I don’t understand how wanting to reduce one of the single greatest threats to my existence and causes of not only psychological stress but actual physical illness (not to mention the enormous damage to planet which seems to be teetering ever closer to permanent destruction) is somehow evil, wrong and bad. I understand sometimes you have to drive but have you ever looked inside those cars clogging up our streets? I’d estimate a good 70 – 80% of them are single occupancy vehicles. Most of them certainly should be coerced out of their cars. Why is it somehow ok for other people to cause so much harm, all in the name of “personal freedom”? Where’s *my* freedom from having to deal with the consequences of their exercizing their “freedoms”?

  • MinNY

    To be fair, Barnes does advocate for and challenges incoming republicans to increase the gas tax.

  • Gary Reilly

    Do you get hazard pay for reading the Weekly Standard? Arguably the worst magazine of all time: nothing but risible, contemptible, right-wing neo-con dreck.

    That said, language is important, and it is valuable to know how amoral disingenuous demagogues like Fred Barnes will exploit the use of words that trigger an emotional response. Jarrett Walker has an excellent point.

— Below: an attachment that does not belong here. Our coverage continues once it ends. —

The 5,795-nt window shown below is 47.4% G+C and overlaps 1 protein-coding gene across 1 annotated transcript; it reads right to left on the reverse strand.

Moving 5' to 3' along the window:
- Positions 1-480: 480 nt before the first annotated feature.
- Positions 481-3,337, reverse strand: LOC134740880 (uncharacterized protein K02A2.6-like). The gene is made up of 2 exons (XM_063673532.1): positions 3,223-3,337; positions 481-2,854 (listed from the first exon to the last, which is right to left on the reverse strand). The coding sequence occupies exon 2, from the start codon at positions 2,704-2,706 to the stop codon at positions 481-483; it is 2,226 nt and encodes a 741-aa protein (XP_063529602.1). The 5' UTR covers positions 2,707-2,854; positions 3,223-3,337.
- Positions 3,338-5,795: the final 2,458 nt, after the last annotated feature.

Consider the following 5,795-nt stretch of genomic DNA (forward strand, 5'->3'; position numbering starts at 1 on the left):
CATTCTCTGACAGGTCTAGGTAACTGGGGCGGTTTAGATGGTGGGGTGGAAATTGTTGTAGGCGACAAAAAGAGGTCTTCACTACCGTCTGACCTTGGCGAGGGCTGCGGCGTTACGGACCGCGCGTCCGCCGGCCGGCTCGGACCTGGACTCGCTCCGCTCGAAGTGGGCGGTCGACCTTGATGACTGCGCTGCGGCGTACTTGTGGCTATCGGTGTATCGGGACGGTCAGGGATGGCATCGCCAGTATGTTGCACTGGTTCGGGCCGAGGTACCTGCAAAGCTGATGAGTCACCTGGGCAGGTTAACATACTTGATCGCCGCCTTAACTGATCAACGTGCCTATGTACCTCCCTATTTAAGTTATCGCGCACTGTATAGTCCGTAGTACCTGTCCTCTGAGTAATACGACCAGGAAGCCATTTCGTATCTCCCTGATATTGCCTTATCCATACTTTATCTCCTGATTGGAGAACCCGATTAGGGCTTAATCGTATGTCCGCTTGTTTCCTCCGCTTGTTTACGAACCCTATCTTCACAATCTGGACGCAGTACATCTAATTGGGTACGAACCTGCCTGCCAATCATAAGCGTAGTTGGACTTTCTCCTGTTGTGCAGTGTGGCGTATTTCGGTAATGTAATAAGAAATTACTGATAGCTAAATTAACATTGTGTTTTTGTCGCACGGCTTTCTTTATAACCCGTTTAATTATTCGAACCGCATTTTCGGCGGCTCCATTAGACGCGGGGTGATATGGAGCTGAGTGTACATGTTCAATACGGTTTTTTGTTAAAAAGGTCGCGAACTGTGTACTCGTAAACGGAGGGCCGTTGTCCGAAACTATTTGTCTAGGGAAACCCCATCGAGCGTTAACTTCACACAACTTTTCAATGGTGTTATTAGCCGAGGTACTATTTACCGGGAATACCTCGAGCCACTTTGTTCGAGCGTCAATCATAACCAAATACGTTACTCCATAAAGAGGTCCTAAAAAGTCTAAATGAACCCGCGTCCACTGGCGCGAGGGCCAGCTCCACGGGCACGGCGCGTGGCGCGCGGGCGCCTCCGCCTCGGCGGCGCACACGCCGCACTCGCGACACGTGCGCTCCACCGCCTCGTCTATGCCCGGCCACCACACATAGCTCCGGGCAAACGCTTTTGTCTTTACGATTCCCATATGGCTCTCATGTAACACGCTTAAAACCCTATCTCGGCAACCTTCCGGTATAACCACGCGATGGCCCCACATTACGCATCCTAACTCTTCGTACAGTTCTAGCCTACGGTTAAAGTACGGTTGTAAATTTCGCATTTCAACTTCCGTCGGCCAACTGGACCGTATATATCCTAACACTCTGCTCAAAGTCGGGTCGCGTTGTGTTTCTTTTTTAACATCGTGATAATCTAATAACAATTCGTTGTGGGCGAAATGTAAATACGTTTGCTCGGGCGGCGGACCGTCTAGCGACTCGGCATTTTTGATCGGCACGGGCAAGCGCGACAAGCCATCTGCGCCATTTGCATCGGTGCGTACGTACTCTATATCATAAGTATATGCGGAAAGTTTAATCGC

If we are not careful to frame the debate in the right terms, we will lose. Professional charlatans like Fred Barnes and Frank Luntz will see to that, I assure you.

  • NattyB

    @Gary Reilly

    Re: Language and framing of issues.

    Oh man, it’s already started. Get ready to hear a lot of “job-killing regulation.” Right after, a decade, of, ya know, massive deregulation and job losses.


  • Adam

    I second Suzanne’s sentiment

  • Suzanne. I agree completely with your sentiments. Indeed, what you’re saying is that you feel “coerced” by car dominance, as I do. But I’m suggesting that “coercion” is not an argument-winning approach, except perhaps for building emotion among the already-convinced. That’s why I talk about the urbanist project as involving a correction of pricing that continues to respect everyone’s freedom to choose, while more accurately capturing the consequences of those choices.

  • Bob Davis

    How about “coax” (which also starts with “co”) or “encourage”? “Coerce” is one of those words that raises blood pressure among freedom-loving folks, like “mandatory” or “compulsory”.

    Regarding Ms. Suzanne: Until driving cars becomes so expensive or so inconvenient that driving one’s own car ceases to be the automatic response when we want to be elsewhere for most Americans, your anti-auto point of view will be a distinctly minority opinion. I’ve seen similar diatribes on other websites (but no one has declared that “Henry Ford is the Antichrist” yet).

  • Stephen Simac

    We’ve been coerced into driving single occupant vehicles, because trillions have been spent over the last century in the U.S. to make this possible, less than 1% of transportation dollars spent on alternatives, and usually misspent.